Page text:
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Mar 3, 2017
This week’s theme
Words having nautical origins

This week’s words
offing
jury-rig
slush fund
pinchgut
jettison

A jet jettisoning fuel
A jet jettisoning fuel
Photo: Bobmil42/Wikimedia

This week’s comments
AWADmail 766

Next week’s theme
Back-formations
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A.Word.A.Day
with Anu Garg

jettison

PRONUNCIATION:
(JET-i-suhn, -zuhn)

MEANING:
verb tr.: To cast off something regarded as unwanted or burdensome.
noun: The act of discarding something.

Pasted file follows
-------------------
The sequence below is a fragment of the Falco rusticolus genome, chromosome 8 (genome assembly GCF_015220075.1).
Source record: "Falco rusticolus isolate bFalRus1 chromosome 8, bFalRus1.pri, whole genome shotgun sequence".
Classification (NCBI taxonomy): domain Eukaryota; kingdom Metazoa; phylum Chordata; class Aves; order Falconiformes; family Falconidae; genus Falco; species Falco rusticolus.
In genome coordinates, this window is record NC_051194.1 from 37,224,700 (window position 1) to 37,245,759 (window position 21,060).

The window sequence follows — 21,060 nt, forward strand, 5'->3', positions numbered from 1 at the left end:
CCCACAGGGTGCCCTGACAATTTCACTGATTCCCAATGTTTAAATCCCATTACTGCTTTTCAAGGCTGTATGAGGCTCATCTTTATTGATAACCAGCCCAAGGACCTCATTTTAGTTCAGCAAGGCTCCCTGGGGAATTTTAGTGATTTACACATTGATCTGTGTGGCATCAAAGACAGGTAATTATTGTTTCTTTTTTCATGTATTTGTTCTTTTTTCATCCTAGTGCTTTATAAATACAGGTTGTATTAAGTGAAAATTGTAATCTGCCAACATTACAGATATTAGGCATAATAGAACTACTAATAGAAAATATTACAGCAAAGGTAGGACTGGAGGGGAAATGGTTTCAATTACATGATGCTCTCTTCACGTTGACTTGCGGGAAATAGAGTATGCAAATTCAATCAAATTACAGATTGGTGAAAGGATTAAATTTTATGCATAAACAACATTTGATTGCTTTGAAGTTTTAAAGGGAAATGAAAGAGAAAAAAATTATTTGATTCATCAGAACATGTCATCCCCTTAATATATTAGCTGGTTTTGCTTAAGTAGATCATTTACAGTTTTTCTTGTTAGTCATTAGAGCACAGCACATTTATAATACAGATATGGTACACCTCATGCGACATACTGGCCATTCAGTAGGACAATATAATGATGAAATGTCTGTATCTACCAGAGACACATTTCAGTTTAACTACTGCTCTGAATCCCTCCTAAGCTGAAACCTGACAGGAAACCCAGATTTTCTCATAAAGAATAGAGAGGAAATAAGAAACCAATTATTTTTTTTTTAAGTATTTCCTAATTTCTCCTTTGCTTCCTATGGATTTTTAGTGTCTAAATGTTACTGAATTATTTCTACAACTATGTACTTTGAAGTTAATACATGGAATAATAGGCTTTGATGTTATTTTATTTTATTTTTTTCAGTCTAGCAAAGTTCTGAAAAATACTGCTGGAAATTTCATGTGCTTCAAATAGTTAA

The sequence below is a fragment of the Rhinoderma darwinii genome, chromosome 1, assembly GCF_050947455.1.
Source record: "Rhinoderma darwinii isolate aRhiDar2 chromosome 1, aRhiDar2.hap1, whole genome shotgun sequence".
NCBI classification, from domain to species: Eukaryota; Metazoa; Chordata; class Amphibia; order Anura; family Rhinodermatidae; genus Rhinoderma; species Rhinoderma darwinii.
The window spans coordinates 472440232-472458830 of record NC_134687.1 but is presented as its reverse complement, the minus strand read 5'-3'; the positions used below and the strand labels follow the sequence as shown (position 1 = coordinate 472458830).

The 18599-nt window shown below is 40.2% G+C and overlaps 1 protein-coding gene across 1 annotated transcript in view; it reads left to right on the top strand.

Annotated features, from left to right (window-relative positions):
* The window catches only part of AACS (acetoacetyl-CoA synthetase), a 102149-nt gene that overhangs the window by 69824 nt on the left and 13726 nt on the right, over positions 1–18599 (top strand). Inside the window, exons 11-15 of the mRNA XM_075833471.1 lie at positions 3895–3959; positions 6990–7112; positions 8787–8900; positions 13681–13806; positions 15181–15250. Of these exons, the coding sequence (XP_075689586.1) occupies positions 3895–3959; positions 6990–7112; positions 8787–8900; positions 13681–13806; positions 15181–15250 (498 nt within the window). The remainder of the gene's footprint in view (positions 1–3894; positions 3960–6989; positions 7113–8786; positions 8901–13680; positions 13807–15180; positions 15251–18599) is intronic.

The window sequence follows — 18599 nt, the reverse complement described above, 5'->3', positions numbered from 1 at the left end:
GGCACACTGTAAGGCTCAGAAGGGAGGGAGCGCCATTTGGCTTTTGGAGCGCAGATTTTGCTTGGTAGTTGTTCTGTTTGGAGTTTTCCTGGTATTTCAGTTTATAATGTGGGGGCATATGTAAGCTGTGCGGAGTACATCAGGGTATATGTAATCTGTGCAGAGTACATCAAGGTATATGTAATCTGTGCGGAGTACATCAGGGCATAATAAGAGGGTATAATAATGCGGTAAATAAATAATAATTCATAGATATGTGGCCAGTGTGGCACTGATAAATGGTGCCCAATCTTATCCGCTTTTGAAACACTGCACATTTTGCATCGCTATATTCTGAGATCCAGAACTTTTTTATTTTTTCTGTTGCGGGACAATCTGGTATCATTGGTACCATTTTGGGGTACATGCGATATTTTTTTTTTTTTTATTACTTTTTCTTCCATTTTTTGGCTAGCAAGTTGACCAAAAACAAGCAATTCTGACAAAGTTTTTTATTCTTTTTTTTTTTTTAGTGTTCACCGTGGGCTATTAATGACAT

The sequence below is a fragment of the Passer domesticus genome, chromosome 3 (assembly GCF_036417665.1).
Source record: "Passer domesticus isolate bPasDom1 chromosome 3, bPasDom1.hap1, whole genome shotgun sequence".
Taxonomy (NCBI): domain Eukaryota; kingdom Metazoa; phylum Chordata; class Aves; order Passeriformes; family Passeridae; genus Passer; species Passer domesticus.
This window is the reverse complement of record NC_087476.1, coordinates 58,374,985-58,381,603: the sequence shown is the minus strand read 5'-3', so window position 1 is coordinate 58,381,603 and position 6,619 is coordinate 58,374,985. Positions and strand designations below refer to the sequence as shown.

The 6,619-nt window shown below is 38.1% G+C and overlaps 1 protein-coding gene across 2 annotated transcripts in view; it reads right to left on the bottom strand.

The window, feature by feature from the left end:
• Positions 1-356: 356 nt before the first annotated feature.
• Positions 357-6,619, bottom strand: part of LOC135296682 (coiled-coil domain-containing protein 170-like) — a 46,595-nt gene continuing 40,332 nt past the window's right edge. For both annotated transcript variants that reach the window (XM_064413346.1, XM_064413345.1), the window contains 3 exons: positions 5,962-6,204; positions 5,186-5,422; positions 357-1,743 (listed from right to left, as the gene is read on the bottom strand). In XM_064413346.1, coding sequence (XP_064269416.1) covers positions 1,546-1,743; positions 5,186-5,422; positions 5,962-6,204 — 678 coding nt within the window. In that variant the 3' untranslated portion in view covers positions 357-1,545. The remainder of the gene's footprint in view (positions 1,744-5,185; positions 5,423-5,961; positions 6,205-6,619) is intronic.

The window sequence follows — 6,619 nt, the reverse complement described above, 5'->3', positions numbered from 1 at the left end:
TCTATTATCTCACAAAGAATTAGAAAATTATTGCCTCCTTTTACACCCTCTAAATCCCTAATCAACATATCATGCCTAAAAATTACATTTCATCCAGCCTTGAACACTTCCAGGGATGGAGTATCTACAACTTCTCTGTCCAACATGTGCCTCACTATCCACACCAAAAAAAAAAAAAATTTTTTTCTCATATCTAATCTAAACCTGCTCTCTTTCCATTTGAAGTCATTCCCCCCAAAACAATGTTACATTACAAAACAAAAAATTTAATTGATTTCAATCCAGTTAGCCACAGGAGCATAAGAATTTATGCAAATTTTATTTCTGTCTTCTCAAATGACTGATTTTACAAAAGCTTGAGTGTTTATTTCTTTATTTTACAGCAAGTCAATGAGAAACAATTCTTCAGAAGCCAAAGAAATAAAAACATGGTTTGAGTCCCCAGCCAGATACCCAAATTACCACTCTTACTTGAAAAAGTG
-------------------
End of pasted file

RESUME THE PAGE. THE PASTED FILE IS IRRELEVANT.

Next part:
ETYMOLOGY:
Originally, jettison was the act of throwing goods overboard to lighten a ship in distress. From Latin jactare (to throw), frequentative of jacere (to throw). Ultimately from the Indo-European root ye- (to throw), which also gave us jet, eject, project, reject, object, subject, adjective, joist, jactitation, subjacent, and jaculate. Earliest documented use: 1426.

USAGE:
“Disillusioned former supporters accused [Stephen Donnelly] of jettisoning his principles for a shot at high office.”
Colin Coyle; Social Media Savvy TD Will Need All of His Connecting Skills After Switching Sides; Sunday Times (London, UK); Feb 5, 2017.

See more usage examples of jettison in Vocabulary.com’s dictionary.

A THOUGHT FOR TODAY:
Society is like a stew. If you don't keep it stirred up you get a lot of scum on the top. -Edward Abbey, naturalist and author (1927-1989)

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